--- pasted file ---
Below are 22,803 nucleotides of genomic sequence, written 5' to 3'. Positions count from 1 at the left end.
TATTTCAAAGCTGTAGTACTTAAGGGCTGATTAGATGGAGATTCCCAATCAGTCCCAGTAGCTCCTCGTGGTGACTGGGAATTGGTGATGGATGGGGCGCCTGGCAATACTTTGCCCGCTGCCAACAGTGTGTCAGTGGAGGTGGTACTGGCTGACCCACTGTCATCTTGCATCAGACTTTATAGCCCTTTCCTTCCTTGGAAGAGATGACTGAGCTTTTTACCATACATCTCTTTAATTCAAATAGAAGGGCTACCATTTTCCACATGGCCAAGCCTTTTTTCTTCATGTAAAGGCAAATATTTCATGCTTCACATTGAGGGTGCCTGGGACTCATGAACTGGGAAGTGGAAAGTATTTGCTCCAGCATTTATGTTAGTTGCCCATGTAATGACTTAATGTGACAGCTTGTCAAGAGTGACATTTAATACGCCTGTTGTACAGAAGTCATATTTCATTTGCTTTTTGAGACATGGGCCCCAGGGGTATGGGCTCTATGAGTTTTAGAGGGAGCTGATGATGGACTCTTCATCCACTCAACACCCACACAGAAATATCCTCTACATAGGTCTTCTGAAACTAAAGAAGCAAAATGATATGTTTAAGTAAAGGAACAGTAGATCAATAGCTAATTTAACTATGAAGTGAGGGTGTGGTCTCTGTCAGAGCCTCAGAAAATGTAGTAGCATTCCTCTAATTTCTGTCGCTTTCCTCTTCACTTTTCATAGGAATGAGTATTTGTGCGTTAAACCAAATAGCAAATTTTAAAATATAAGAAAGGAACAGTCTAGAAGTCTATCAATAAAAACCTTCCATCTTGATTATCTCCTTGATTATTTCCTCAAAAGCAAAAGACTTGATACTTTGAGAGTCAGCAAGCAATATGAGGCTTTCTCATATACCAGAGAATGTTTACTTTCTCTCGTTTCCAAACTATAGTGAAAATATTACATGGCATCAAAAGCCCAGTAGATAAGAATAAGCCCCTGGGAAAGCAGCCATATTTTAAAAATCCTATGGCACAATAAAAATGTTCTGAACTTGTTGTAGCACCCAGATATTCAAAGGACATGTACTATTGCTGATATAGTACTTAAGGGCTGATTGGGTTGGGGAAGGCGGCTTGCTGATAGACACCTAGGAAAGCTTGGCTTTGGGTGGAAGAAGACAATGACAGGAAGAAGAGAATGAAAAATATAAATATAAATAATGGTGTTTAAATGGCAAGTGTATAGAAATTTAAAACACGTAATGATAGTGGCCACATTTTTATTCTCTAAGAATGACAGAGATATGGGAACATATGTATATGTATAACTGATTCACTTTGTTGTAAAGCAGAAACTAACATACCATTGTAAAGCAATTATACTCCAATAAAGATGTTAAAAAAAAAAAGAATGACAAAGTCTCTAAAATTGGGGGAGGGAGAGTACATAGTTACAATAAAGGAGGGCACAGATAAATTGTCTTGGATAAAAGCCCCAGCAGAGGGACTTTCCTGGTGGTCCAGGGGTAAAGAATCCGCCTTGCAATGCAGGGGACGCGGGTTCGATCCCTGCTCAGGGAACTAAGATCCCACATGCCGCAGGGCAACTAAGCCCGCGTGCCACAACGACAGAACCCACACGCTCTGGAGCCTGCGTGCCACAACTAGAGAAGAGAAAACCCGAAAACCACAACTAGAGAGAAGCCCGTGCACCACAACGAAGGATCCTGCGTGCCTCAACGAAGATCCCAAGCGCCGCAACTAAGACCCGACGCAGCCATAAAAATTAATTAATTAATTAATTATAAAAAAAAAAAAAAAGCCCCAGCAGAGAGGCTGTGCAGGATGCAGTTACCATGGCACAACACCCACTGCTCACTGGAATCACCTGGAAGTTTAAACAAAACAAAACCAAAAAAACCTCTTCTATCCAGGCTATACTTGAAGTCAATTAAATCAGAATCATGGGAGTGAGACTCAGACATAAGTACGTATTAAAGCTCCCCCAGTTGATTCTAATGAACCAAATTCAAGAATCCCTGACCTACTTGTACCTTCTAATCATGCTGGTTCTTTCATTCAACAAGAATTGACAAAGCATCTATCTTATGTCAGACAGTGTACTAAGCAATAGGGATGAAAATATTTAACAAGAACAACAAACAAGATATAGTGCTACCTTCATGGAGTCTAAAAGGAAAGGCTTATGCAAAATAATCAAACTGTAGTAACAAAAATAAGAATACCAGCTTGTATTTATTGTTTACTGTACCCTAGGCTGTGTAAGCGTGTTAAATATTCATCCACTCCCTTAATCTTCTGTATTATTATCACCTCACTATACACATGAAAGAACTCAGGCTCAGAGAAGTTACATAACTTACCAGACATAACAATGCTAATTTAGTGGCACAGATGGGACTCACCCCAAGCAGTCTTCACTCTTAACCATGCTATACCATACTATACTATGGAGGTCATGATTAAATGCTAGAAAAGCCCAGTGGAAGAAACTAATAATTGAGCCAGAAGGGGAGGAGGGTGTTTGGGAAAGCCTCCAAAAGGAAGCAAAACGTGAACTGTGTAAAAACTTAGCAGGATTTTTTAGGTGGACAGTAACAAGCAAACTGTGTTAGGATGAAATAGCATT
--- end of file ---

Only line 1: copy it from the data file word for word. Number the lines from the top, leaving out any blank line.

Below are 22,803 nucleotides of genomic sequence, written 5' to 3'. Positions count from 1 at the left end.